Election years are often called “the silly season.” But in 2020, the stakes feel much too high for such lightheartedness. We need inspiration, edification and, quite frankly, a massive course correction when it comes to the American project: its most aspirational ideals, its most perilous pitfalls, and the part strong institutions and informed citizens play in keeping the whole crazy experiment from exploding into hyperpartisan smithereens.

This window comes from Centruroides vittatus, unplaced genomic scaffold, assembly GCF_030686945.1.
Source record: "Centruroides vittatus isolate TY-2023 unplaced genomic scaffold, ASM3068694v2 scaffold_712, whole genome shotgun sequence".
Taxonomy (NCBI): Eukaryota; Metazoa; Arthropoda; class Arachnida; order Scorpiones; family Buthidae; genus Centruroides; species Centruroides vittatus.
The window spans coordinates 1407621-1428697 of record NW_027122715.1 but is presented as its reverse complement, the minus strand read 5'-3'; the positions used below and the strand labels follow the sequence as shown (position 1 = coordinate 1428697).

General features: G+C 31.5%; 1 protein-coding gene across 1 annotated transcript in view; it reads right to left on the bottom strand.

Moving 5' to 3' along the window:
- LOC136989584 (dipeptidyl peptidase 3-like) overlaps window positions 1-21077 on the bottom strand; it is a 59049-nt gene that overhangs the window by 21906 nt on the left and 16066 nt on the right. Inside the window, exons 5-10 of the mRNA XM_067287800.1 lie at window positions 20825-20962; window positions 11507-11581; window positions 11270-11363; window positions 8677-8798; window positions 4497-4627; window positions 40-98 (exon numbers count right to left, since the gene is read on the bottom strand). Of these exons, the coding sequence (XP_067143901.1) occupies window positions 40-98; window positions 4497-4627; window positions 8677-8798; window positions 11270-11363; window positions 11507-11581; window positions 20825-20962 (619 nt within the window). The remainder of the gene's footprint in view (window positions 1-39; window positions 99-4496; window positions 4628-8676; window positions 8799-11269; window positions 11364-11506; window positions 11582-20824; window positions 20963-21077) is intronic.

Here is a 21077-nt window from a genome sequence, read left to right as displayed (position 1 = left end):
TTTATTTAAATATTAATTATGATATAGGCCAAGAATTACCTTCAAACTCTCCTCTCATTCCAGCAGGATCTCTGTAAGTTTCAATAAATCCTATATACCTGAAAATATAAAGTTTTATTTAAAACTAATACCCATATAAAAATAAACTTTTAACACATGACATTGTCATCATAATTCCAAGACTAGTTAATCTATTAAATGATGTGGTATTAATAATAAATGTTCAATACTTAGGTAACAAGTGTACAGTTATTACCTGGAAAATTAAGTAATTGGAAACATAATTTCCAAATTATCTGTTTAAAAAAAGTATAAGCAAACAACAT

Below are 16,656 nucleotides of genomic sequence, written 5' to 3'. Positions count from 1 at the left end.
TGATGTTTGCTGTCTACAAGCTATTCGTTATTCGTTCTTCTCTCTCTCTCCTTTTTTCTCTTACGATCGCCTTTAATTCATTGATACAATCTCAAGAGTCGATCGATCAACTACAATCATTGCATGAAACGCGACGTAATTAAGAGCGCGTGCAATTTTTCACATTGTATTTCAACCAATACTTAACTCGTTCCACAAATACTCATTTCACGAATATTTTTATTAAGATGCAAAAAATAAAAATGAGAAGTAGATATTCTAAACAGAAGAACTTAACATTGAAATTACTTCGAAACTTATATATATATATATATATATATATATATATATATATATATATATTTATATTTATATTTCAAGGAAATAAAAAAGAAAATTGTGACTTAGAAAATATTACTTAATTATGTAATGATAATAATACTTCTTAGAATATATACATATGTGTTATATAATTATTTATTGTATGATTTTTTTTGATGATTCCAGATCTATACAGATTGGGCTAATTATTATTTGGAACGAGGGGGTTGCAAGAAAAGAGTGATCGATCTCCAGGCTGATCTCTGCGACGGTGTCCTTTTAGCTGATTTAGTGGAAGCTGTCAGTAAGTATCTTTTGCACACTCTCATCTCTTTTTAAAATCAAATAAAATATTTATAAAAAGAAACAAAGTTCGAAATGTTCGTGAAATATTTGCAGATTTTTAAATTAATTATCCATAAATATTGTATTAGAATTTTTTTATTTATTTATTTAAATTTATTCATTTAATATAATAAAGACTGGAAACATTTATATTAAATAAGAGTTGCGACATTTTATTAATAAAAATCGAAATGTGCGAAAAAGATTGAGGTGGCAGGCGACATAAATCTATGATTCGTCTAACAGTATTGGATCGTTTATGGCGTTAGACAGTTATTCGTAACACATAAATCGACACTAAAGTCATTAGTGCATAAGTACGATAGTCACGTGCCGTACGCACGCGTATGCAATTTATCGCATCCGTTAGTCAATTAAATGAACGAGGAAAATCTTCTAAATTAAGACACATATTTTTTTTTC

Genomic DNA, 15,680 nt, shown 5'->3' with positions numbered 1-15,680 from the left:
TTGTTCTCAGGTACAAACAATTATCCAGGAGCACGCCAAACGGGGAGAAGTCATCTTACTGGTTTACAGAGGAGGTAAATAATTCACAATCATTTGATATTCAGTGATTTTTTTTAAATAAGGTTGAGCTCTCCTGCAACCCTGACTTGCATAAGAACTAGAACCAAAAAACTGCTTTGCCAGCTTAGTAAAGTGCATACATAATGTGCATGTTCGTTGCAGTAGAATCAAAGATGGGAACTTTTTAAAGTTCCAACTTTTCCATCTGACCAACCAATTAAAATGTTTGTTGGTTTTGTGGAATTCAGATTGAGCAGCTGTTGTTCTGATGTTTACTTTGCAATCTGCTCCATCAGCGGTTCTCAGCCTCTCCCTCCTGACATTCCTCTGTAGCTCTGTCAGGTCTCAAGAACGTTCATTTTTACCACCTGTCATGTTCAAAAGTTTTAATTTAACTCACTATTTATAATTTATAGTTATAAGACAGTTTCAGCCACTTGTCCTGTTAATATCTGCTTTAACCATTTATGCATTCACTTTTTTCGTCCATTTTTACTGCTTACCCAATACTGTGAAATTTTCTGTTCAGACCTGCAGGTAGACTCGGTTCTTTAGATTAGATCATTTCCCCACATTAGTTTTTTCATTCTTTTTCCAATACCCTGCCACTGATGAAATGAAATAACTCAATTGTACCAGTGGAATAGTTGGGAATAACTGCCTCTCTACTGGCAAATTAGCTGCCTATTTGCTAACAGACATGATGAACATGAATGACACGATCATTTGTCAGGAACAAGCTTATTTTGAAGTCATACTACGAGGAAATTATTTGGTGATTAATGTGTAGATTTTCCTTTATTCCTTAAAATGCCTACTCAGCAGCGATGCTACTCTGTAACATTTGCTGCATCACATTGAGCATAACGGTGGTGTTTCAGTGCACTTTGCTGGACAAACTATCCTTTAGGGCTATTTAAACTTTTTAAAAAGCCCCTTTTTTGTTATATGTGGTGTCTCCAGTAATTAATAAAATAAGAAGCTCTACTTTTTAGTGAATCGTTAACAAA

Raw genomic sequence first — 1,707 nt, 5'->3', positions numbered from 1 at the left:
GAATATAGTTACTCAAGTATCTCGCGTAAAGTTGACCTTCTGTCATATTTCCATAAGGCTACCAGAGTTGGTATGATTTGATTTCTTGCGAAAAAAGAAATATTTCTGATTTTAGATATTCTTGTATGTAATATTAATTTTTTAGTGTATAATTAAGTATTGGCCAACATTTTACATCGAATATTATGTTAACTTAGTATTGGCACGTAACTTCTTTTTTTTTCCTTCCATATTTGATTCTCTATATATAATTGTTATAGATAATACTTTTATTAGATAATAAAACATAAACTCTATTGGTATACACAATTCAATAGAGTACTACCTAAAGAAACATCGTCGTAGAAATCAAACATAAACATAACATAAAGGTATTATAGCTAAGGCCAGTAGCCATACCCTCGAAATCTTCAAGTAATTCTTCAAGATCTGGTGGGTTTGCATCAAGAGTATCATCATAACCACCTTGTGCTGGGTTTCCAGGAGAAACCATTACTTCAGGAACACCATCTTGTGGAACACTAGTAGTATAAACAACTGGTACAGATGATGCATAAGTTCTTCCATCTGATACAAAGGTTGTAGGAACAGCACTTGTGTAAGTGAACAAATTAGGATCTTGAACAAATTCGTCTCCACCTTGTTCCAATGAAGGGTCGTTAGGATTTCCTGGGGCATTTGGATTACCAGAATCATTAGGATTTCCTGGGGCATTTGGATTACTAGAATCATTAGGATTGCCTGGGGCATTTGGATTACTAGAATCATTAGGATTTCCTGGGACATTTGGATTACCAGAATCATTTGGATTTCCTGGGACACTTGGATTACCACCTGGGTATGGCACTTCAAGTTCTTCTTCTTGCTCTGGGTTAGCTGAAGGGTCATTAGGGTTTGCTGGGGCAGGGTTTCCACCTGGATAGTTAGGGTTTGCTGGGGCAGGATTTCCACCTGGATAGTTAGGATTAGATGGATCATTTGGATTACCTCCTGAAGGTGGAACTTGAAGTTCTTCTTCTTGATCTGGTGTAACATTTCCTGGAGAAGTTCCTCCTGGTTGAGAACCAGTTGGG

Political movies can help. But first we must define the term. John Sayles — perhaps the greatest American political filmmaker of his or any generation — once wrote in Mother Jones that movies as disparate as “Rambo” and “Adventures in Babysitting” could be described as political, because “they served only to maintain the status quo, strengthen stereotyping, and push people apart.” He makes an excellent point: A political film can be great — or at least jarringly effective — even though it’s not political on purpose.